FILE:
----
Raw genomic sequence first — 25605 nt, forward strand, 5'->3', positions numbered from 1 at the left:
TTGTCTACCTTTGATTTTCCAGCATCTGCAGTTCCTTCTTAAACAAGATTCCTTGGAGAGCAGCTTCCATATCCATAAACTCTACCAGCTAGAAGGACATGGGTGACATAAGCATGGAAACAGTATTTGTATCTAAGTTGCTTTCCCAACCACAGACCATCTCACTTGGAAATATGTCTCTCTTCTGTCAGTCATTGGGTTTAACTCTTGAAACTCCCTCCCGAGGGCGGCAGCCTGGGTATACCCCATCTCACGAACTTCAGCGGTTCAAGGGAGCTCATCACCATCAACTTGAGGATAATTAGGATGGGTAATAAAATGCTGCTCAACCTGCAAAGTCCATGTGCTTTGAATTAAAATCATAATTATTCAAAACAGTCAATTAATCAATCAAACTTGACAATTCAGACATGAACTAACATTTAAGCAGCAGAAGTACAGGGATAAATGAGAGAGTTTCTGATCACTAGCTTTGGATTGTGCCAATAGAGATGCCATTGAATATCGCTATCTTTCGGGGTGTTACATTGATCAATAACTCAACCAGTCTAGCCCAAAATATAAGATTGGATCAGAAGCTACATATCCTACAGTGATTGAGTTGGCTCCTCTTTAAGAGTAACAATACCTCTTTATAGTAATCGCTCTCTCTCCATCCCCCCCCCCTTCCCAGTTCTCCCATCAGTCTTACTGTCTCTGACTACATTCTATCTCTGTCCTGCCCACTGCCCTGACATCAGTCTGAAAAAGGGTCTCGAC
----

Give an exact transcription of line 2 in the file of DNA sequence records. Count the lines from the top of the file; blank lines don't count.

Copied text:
TTGTCTACCTTTGATTTTCCAGCATCTGCAGTTCCTTCTTAAACAAGATTCCTTGGAGAGCAGCTTCCATATCCATAAACTCTACCAGCTAGAAGGACATGGGTGACATAAGCATGGAAACAGTATTTGTATCTAAGTTGCTTTCCCAACCACAGACCATCTCACTTGGAAATATGTCTCTCTTCTGTCAGTCATTGGGTTTAACTCTTGAAACTCCCTCCCGAGGGCGGCAGCCTGGGTATACCCCATCTCACGAACTTCAGCGGTTCAAGGGAGCTCATCACCATCAACTTGAGGATAATTAGGATGGGTAATAAAATGCTGCTCAACCTGCAAAGTCCATGTGCTTTGAATTAAAATCATAATTATTCAAAACAGTCAATTAATCAATCAAACTTGACAATTCAGACATGAACTAACATTTAAGCAGCAGAAGTACAGGGATAAATGAGAGAGTTTCTGATCACTAGCTTTGGATTGTGCCAATAGAGATGCCATTGAATATCGCTATCTTTCGGGGTGTTACATTGATCAATAACTCAACCAGTCTAGCCCAAAATATAAGATTGGATCAGAAGCTACATATCCTACAGTGATTGAGTTGGCTCCTCTTTAAGAGTAACAATACCTCTTTATAGTAATCGCTCTCTCTCCATCCCCCCCCCCTTCCCAGTTCTCCCATCAGTCTTACTGTCTCTGACTACATTCTATCTCTGTCCTGCCCACTGCCCTGACATCAGTCTGAAAAAGGGTCTCGAC